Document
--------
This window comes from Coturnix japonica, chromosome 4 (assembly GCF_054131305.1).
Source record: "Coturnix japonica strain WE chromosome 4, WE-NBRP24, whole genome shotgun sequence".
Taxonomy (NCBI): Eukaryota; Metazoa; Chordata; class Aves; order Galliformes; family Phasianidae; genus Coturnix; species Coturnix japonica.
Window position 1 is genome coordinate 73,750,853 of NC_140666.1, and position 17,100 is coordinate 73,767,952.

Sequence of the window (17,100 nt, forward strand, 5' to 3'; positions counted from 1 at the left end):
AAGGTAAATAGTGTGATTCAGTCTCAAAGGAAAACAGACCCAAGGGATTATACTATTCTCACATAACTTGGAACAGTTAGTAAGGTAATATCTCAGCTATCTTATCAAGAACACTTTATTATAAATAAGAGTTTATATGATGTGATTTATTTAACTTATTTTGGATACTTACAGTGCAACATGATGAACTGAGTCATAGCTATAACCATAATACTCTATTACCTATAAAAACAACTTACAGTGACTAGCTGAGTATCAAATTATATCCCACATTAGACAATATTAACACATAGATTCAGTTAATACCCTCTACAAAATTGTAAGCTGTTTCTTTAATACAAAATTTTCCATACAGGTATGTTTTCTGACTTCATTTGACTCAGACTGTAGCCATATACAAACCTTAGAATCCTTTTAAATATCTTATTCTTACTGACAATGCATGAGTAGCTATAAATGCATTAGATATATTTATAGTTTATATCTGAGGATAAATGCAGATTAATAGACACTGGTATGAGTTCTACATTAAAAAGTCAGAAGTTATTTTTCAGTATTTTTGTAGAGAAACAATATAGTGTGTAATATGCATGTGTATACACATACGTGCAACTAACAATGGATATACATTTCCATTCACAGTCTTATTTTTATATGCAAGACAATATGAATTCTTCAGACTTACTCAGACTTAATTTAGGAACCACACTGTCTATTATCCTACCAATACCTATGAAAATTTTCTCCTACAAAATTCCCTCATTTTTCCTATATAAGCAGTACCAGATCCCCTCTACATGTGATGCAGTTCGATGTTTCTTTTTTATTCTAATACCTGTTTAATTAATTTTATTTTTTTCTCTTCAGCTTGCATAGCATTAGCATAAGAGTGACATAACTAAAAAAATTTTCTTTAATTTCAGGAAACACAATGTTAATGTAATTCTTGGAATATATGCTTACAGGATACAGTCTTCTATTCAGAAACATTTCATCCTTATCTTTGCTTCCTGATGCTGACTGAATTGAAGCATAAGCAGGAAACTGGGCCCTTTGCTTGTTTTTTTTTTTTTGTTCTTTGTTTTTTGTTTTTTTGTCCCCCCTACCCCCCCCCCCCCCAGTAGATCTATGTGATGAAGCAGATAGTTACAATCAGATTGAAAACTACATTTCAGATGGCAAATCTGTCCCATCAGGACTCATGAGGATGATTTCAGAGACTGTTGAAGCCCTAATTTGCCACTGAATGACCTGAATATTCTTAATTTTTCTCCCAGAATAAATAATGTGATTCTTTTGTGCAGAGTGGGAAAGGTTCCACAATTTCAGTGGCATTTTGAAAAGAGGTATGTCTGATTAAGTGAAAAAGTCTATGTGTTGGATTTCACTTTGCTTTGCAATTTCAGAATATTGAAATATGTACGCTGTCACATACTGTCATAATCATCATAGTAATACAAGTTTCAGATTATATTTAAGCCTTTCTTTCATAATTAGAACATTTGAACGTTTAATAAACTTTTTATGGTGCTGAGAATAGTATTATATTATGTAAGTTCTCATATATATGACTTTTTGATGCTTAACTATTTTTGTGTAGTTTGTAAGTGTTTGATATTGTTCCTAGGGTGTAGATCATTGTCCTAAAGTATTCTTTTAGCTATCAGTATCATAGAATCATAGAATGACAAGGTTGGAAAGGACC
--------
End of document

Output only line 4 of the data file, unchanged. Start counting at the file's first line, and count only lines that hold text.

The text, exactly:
Window position 1 is genome coordinate 73,750,853 of NC_140666.1, and position 17,100 is coordinate 73,767,952.